What is Calvinism?

Calvinism: It’s a buzzword in modern Christian circles and is on the rise among the ranks of millennials who are beginning to fill pastoral positions and seminary professorships. Though many church leaders lament Calvinism’s rise, we’ve all been influenced by Calvinist figures in one way or another. Whether it came through Louie Giglio’s Passion Conferences, the ESV study Bible, John Piper’s desiringGod, Charles Spurgeon’s famous sermons, and John MacArthur’s widespread ministry, nearly all 21st century, American Christians have been influenced by Calvinism to some extent. Even though I am not a Calvinist, I read Calvinist literature on a weekly basis because Calvinists have some really good resources.

Here’s the thing: Calvinism is not a cancer that will ultimately destroy all of the Christian Church. Instead, most Protestants would probably be surprised at how much they have in common with their Calvinist brothers and sisters in Christ: Calvinists believe that the Bible is the authoritative word of God to human beings and that Jesus is the only way to the salvation that we desperately need from our sins. Similarly, Calvinists believe that all Christians ought to live a faithful life of obedience to Christ by avoiding sin and doing good works. As James Arminius—the one from whom we get Arminian theology—put it: “The whole controversy reduces itself to the solution to this question, ‘Is the grace of God a certain irresistible force?’”[1] Aside from that question and a few connected to it, Calvinists have much in common with other Protestants.

I don’t want to blur the lines around Calvinism too much, however: Calvinism is a well-defined system of thought that makes a lot of sense. Also known as Reformed Theology, Calvinism traces its roots to the thought of the French-born theologian, John Calvin. Calvin’s teaching still survives in his writings: Calvin’s Institutes of the Christian Religion is one of the earliest examples of a systematic examination of Protestant theology.[1] Calvin also wrote a commentary on every book of the New Testament except Revelation, which he wisely avoided.[2]

Calvinism as we know it, however, is not directly tied to Calvin himself; instead, what we call “Calvinism” comes from the Synod of Dort in 1619, over fifty years after Calvin’s death. The Synod of Dort convened to refute Arminian theology by summarizing Reformed Theology into five points. These five points, which we remember by the acronym “TULIP,” describe what we mean by Calvinism.[3] The central tenet of Calvinism is God’s absolute sovereignty over salvation.

T: Total Depravity

The Synod of Dort summarized Total Depravity by saying: “All men (read human beings) are conceived in sin, and are by nature children of wrath, incapable of saving good, prone to evil, dead in sin, and in bondage thereto; and without the regenerating grace of the Holy Spirit, they are neither able nor willing to return to God, to reform the depravity of their nature, or to dispose themselves to reformation.”[4]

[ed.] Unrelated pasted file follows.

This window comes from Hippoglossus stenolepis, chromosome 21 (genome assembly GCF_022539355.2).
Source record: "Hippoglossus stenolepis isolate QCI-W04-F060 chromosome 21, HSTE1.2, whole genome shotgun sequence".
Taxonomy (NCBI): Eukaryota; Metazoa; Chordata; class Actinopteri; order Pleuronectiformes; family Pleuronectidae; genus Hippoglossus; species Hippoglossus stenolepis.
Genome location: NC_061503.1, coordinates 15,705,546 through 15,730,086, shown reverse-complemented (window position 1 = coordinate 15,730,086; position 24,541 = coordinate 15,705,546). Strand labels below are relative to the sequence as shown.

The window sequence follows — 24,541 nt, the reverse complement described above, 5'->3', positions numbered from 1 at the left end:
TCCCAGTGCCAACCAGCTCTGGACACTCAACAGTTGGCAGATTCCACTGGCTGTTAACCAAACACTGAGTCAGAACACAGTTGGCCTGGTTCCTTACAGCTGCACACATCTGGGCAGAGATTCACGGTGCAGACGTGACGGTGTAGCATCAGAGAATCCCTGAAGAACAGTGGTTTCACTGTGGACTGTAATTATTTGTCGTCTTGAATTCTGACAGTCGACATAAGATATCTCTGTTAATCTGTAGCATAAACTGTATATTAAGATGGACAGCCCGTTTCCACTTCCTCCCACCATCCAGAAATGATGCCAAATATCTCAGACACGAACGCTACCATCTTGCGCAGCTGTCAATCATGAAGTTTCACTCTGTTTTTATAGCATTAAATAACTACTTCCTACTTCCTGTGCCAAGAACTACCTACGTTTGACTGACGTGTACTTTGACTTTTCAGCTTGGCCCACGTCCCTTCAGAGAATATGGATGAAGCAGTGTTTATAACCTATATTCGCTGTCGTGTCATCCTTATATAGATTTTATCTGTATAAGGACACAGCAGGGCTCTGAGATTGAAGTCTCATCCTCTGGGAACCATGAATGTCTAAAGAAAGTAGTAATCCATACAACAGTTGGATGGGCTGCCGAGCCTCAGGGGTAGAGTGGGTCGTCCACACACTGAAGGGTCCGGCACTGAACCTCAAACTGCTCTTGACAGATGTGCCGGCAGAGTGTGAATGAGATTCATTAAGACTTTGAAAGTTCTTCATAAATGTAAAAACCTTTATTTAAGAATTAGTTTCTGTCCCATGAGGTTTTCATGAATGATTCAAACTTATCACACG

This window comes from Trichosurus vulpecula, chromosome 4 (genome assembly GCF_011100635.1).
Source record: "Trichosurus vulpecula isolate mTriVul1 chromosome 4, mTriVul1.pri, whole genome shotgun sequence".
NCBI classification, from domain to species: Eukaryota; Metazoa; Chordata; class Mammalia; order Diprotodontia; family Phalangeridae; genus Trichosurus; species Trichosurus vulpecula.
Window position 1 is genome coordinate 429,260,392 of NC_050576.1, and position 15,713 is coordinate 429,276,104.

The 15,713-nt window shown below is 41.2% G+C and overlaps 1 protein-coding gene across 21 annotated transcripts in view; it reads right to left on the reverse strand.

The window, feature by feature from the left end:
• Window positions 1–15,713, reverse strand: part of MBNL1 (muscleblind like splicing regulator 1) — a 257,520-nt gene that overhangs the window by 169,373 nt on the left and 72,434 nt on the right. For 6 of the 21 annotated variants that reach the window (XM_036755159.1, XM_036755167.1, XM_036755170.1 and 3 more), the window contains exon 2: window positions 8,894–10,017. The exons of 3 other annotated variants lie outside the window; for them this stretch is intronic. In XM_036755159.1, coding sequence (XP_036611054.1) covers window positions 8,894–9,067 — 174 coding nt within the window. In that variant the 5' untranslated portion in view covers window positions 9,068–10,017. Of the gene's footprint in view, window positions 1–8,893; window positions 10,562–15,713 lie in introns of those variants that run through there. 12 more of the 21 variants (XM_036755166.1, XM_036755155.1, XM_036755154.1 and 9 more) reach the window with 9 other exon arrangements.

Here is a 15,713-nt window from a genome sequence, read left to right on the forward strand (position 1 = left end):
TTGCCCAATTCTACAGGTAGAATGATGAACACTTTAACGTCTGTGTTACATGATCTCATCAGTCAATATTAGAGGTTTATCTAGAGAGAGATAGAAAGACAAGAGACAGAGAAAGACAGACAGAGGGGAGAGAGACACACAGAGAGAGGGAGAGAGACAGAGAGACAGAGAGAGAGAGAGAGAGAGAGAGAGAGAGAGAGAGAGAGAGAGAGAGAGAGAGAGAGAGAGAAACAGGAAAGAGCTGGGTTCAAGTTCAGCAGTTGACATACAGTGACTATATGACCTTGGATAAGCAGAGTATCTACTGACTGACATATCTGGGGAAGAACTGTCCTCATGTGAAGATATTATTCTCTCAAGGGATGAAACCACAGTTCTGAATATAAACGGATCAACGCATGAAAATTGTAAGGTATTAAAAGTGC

In short, the doctrine of Total Depravity holds that left to our own devices, we could never do anything which would qualify as good in the sight of God. On our strength, we may be able to do things that our society deems good such as volunteering for the Red Cross, adopting children out of an orphanage, or building homes for the homeless; however, as Isaiah said, “all our righteous acts are like filthy rags”[5] compared to the holiness of God. Thus, on our very best days, we fall utterly short of God’s commands because our nature itself is tainted by sin. It’s not that we need to do enough good works to be made right before God; the problem is that there is a fundamental perversion in our nature as human beings such that we are incapable of truly good actions. Christianity is thus not reducible to a program of good works: Christianity is about God giving us a life change on a fundamental level.

Total Depravity runs much deeper than saying we can’t do good works on our own: According to Total Depravity, the absolute only way for a person to be saved is for God to do the work. No person, no matter how good society may deem her to be, can choose to save herself or to take one step towards salvation. To have salvation—even to seek God—we need God to awaken us spiritually and pull us towards himself. As Paul put it, prior to salvation, “you were dead in your transgressions and sins.”[6]

Total Depravity is an uncontroversial doctrine in Protestant circles with both Arminians and Calvinists affirming this doctrine. Protestants consider it heretical to reject Total Depravity.

U: Unconditional Election